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Help with piggy backing a switch to a router

Posted on 2004-08-11
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The office where I work is currently using a small 8-port router to connect our small internal network together.  The router is hooked up to a comcast cable modem for outside internet access.  I have a 16-port switch that I would like to add.  The problem is that I do not know how to add it so that I still have one contiguous network.  We are running Windows 2003 SBS.  DHCP is currently runnning.  Any ideas on how to get this to work?
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Question by:Mach70803
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by:distribuidoracopydata
distribuidoracopydata earned 400 total points
ID: 11778740
First of all, check on the switch to see if it has an "uplink" port. if it does connect that port to any port on the routerwith an ethernet RJ45 cable, if it doesn't, get a "crossover cable" and connect that cable to any port on the router from any port on the switch, I prefer to put it on port one, but it'll work on any of them. and that's it...  if you have problems post and we'll work from there..
Paco
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gravityfan earned 600 total points
ID: 11779027
As far as having a single contiguous network, you will have. The DHCP scope will work for all stations connected to either switch. In other words, you will still have a single broadcast domain, and you could connect multiple switches in various combinations and still retain a single broadcast domain. You would have to introduce some form of routing into the topology to provide disparate broadcast domains.

One thing to look out for. If you connect the 16-port switch into a port on the 8-port switch, then the stations connected to the 16-port will have to share the bandwidth of the port on the 8-port between them (for traffic not staying on the 16-port switch, that is). You may want to think about connecting servers or high-traffic stations into the remaining 7 ports on the 8-porter, and lower-traffic stations onto the 16-porter, for this reason.

Check if your devices are Auto-MDIX. If so, then you can connect any port on the 16-porter to any port on the 8-porter, and you don't even need a cross-over cable. If they are older devices, look out for the port that is either duplicated both ways, or switchable between the two. Then you will have to use the correct type of cable: crossover or straight. Older devices also sometimes insist that any uplinking is done through either the first or last port.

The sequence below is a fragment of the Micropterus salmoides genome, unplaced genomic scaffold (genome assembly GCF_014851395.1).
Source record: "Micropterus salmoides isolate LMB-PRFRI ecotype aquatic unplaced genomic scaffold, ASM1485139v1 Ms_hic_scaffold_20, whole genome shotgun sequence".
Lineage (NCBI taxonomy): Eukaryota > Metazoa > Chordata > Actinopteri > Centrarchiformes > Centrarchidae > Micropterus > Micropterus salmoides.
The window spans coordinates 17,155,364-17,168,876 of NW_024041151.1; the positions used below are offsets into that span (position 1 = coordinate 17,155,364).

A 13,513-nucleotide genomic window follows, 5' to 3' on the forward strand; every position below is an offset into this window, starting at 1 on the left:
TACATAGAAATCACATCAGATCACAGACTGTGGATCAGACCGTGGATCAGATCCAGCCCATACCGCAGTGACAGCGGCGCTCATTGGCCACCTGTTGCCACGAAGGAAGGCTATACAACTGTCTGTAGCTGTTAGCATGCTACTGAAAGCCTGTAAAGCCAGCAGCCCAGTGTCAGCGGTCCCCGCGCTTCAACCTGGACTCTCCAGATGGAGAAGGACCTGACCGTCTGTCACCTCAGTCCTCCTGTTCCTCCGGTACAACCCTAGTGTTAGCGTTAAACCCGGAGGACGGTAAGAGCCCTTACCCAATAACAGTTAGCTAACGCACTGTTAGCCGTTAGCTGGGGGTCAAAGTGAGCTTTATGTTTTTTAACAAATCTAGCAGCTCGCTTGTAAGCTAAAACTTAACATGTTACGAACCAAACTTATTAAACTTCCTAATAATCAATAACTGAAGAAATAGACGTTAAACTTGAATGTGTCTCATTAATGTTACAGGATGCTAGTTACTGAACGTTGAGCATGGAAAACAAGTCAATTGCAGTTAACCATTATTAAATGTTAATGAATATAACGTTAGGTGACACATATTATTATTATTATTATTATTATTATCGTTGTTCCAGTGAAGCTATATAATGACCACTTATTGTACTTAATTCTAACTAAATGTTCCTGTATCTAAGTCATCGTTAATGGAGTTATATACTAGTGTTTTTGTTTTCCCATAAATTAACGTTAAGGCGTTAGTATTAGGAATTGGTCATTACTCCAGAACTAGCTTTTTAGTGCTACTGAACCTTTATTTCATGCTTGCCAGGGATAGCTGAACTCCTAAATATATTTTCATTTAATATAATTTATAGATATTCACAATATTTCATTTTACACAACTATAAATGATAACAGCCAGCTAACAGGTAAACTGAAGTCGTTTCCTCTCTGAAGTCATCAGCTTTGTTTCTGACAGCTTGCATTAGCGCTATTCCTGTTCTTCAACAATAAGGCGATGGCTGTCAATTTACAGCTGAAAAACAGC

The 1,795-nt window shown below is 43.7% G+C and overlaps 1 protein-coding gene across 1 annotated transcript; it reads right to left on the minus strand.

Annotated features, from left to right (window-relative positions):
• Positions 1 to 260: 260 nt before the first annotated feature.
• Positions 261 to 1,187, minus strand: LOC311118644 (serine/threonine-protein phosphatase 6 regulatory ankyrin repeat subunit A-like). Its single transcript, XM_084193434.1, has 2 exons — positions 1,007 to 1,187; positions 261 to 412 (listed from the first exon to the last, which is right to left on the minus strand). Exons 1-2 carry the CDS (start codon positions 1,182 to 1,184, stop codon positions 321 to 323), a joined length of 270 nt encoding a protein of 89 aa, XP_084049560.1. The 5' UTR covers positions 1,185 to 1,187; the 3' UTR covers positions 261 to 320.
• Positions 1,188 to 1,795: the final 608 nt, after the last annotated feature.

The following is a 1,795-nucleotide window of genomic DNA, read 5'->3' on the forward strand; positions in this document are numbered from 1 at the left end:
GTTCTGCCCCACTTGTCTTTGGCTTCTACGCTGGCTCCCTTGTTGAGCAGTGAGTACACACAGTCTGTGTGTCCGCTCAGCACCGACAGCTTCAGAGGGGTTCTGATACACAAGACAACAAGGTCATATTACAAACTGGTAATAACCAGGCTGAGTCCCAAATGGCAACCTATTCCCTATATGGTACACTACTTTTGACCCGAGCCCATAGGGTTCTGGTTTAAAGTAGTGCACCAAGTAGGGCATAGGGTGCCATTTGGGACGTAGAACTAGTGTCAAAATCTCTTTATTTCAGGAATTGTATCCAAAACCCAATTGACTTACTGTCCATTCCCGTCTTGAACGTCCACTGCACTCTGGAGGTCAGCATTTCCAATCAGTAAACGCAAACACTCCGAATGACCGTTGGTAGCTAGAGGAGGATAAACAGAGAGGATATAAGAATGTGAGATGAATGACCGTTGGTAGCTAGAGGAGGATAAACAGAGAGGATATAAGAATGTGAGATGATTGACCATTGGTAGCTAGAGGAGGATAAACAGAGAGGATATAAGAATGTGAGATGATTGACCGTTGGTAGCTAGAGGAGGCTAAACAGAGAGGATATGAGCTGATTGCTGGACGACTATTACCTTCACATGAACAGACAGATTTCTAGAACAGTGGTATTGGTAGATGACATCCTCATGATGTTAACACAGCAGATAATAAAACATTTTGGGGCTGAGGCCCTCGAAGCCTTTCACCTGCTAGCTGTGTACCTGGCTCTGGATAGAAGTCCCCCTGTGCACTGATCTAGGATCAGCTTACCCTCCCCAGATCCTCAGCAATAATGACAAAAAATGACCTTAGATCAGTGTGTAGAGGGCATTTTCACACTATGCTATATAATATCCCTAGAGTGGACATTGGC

Other than any parculiarities of the switches, it should be a "lego" job - no worries. Like Nike say - "Just Do It".

Have fun, hope this was of some help.
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by:fixnix
ID: 11779082
Exactly right.  I've done the same with a 10/100 switch in between a 10base-T only hub and a 100base-T only hub just to make use of old hardware (the 10base-t end was connected to a 1.1mbit SDSL router so I wasn't really losing anything with the slow ethernet, it fed the external servers).  Currently at the home test lab I have 25 (mostly old free junk) computers spread over 3 switches and hubs plugged in to a meager 4 port SDSL router.  According to the SDSL router manual it can only address 8 mac addresses but I've had no connectivity problems with any of the machines here.  A similar router at work is splitting off 4 subnets (4 more routers), one with 3 additional hubs and one with one additional.  Cheap linksys routers seem to need to be reset periodically and I would suspect it's some kind of arp cache issue, but once a week I power cycle the linksys's (that the tenants bought) and they never call me anymore saying their internet is down.  $5 2-port Siemens 2102 routers from eBay actually do better haha. Never had to reset one of those yet.
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by:Mach70803
ID: 11780389
Good advice.  I had tried it once before, but I didn't think to check for an uplink port or use a crossover cable.  I will give it a whirl tomorrow and get back to you all.
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